Rosa Maria Bollettieri Bosinelli is Professor of English at the Advanced School of Modern Languages for Interpreters and Translators at the University of Bologna at Forlì, which she directed from 1992 to 1996. She chaired the Department of Interdisciplinary Studies on Translation, Languages, and Cultures from its inception in 1999 until 2005. In June 2000, she was elected President of the International James Joyce Foundation for a four-year mandate. She has published extensively on James Joyce, the language of advertising, screen translation, political language, and metaphor. Her publications on Joyce include The Benstock Library as a Mirror of Joyce, ReJoycings: New Readings of “Dubliners,” Anna Livia Plurabelle di James Joyce nella traduzione di Samuel Beckett e altri, The Languages of Joyce, and Myriadmindedman: Jottings on Joyce. She is currently editing a collection of essays entitled Joyce and/in Translation, forthcoming in 2007.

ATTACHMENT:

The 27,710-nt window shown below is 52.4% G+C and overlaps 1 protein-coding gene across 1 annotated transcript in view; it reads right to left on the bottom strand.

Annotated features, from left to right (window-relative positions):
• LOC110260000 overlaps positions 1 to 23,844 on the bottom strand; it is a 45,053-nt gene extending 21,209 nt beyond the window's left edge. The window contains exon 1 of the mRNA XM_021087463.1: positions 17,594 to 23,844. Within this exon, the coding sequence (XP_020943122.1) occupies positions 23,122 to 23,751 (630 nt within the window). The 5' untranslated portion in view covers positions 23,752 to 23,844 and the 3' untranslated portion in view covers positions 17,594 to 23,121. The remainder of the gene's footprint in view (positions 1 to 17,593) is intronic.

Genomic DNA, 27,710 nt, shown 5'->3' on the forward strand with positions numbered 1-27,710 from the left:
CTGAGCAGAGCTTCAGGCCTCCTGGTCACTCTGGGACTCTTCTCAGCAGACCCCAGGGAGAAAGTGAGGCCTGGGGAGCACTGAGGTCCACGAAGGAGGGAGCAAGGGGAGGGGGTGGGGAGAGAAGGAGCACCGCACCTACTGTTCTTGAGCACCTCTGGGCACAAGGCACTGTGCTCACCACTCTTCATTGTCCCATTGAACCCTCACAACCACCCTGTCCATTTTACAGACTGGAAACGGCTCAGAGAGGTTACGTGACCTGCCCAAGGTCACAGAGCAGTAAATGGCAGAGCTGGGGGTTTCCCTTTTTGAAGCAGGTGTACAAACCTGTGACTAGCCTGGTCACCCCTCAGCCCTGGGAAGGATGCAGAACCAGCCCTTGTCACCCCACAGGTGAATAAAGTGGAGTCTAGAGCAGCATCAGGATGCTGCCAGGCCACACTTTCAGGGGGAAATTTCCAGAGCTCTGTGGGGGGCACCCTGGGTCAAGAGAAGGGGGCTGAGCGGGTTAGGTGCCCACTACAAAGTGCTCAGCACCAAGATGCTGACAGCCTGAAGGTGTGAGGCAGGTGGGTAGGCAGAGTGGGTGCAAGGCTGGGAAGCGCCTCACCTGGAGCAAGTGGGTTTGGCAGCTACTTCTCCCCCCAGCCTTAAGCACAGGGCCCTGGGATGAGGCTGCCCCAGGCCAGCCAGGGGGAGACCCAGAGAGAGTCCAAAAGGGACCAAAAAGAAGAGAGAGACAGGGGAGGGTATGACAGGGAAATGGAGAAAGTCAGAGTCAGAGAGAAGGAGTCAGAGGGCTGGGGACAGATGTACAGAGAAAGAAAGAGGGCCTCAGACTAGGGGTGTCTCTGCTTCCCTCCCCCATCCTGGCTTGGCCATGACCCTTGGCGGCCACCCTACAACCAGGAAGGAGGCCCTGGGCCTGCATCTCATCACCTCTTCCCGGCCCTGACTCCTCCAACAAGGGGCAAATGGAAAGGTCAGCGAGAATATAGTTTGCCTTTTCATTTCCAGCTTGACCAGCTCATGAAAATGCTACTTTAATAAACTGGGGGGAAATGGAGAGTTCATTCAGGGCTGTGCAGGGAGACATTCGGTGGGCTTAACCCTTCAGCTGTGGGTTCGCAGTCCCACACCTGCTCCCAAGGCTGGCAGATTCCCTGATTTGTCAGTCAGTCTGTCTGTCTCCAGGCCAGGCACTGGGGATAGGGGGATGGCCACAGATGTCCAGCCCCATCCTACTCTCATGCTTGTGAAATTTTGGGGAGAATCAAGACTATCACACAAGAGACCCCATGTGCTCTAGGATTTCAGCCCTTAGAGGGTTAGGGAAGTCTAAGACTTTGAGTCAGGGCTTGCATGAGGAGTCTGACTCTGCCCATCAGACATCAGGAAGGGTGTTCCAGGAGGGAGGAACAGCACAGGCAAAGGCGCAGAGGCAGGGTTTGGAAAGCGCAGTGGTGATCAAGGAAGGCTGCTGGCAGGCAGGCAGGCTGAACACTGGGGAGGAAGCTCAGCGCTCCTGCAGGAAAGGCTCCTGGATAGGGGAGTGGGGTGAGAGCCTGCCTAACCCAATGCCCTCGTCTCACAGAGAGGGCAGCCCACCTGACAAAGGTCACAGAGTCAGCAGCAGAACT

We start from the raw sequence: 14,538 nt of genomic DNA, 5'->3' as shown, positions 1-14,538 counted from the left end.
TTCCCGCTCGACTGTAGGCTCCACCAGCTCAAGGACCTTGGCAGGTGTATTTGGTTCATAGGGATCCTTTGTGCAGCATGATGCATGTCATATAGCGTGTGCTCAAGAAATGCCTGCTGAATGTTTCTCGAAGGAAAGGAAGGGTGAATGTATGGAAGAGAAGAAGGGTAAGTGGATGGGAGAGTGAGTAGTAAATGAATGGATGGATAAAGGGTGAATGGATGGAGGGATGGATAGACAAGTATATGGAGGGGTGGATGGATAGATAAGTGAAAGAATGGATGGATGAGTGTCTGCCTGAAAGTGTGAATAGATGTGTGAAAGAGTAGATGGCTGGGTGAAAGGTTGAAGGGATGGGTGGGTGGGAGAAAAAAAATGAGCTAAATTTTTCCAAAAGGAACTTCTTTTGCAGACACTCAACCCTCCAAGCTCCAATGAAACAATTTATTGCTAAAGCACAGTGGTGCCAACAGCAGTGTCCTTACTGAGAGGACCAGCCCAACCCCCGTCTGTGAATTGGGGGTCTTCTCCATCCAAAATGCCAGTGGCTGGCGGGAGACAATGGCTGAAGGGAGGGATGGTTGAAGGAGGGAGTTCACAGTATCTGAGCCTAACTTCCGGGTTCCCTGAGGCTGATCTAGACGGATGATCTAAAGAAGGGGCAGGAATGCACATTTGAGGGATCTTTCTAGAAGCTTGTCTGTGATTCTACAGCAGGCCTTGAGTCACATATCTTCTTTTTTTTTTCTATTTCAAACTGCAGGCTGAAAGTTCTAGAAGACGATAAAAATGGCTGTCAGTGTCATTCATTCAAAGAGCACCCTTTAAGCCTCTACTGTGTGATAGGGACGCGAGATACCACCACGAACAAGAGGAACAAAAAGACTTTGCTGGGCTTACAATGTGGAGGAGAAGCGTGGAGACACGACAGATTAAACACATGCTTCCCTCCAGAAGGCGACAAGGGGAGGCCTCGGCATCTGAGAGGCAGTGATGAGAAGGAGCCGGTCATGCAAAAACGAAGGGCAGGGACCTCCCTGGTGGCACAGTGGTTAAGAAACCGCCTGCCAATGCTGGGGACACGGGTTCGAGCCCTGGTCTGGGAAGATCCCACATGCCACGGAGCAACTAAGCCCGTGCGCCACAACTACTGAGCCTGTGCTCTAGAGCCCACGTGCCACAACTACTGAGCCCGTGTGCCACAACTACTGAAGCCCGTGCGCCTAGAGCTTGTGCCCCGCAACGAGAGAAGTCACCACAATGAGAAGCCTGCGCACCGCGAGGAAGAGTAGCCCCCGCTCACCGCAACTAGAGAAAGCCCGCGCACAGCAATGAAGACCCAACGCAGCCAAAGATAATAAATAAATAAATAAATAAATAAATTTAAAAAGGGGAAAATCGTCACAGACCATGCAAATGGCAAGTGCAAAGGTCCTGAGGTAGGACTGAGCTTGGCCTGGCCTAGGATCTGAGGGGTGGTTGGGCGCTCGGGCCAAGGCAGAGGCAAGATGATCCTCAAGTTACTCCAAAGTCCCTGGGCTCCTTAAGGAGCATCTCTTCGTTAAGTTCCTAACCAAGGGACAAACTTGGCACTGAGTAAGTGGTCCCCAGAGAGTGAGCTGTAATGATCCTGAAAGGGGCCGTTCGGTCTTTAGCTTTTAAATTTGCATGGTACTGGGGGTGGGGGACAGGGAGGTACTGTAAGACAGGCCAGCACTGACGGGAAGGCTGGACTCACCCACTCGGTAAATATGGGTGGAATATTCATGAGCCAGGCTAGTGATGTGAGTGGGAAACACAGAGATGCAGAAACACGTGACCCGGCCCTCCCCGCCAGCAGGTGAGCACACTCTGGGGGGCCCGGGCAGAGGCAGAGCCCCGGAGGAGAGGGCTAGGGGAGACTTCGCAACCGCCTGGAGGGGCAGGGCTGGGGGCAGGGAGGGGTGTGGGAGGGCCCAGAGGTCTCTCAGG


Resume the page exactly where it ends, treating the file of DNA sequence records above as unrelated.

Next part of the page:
1. See John McCourt, James Joyce: A Passionate Exile (Boston: St. Martin’s Press, 2001), and The Years of Bloom: James Joyce in Trieste (Madison: Univ. of Wisconsin Press, 2000); Peter Hartshorn, James Joyce in Trieste (Westport: Greenwood Press, 1997); and Renzo S. Crivelli, James Joyce: Itinerari Triestini/Triestine Itineraries (Trieste: MGS Press, 1996). A number of articles on the subject are included in the bibliography of Crivelli’s Una Rosa per Joyce (pp. 209-13).
2. See page 14 of Adriano Sturli’s notebook, which is reproduced in the central portion of Una Rosa per Joyce (n.p.). Crivelli mentions the existence of this unpublished manuscript, the Sturli copybook, in Itinerari Triestini/Triestine Itineraries (pp. 139-41); it was first discovered by Stelio Crise and discussed in his Scritti (Trieste: Edizioni Parnaso, 1995), p. 65, but no facsimile reproduction was available until now.
3. Leon Edel, Stuff of Sleep and Dreams (London: Chatto and Windus, 1982), p. 94.
4. As Crivelli reports (p. 64), this letter is quoted by Crise, who mentions the owner’s refusal to display it at the Lugano exhibition, April 1961—see Accademie e biblioteche d’Italia, 5 (Rome: Palombi Editori, 1961), p. 10. [End Page 161]